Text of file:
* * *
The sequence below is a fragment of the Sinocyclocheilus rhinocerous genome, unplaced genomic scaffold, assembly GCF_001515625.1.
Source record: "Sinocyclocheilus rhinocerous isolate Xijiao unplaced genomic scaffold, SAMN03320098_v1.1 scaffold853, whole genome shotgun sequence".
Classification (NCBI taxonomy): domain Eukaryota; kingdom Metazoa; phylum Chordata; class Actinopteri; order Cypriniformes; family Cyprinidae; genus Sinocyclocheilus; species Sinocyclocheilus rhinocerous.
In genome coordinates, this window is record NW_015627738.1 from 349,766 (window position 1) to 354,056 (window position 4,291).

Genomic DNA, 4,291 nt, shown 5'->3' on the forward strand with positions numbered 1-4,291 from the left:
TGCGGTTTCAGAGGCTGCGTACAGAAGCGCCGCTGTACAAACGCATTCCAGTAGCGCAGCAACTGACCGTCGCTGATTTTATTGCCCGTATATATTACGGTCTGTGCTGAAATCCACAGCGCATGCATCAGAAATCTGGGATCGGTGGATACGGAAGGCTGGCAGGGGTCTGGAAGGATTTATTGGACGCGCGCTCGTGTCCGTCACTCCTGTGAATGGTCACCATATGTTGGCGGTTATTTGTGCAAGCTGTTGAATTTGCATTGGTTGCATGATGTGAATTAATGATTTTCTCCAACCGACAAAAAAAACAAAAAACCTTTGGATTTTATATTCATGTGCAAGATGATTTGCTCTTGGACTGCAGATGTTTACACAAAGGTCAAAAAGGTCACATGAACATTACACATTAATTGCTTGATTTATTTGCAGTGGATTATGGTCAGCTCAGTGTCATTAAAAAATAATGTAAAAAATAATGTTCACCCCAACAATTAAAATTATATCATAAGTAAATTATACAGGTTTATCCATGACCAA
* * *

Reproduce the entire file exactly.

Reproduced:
The sequence below is a fragment of the Sinocyclocheilus rhinocerous genome, unplaced genomic scaffold, assembly GCF_001515625.1.
Source record: "Sinocyclocheilus rhinocerous isolate Xijiao unplaced genomic scaffold, SAMN03320098_v1.1 scaffold853, whole genome shotgun sequence".
Classification (NCBI taxonomy): domain Eukaryota; kingdom Metazoa; phylum Chordata; class Actinopteri; order Cypriniformes; family Cyprinidae; genus Sinocyclocheilus; species Sinocyclocheilus rhinocerous.
In genome coordinates, this window is record NW_015627738.1 from 349,766 (window position 1) to 354,056 (window position 4,291).

Genomic DNA, 4,291 nt, shown 5'->3' on the forward strand with positions numbered 1-4,291 from the left:
TGCGGTTTCAGAGGCTGCGTACAGAAGCGCCGCTGTACAAACGCATTCCAGTAGCGCAGCAACTGACCGTCGCTGATTTTATTGCCCGTATATATTACGGTCTGTGCTGAAATCCACAGCGCATGCATCAGAAATCTGGGATCGGTGGATACGGAAGGCTGGCAGGGGTCTGGAAGGATTTATTGGACGCGCGCTCGTGTCCGTCACTCCTGTGAATGGTCACCATATGTTGGCGGTTATTTGTGCAAGCTGTTGAATTTGCATTGGTTGCATGATGTGAATTAATGATTTTCTCCAACCGACAAAAAAAACAAAAAACCTTTGGATTTTATATTCATGTGCAAGATGATTTGCTCTTGGACTGCAGATGTTTACACAAAGGTCAAAAAGGTCACATGAACATTACACATTAATTGCTTGATTTATTTGCAGTGGATTATGGTCAGCTCAGTGTCATTAAAAAATAATGTAAAAAATAATGTTCACCCCAACAATTAAAATTATATCATAAGTAAATTATACAGGTTTATCCATGACCAA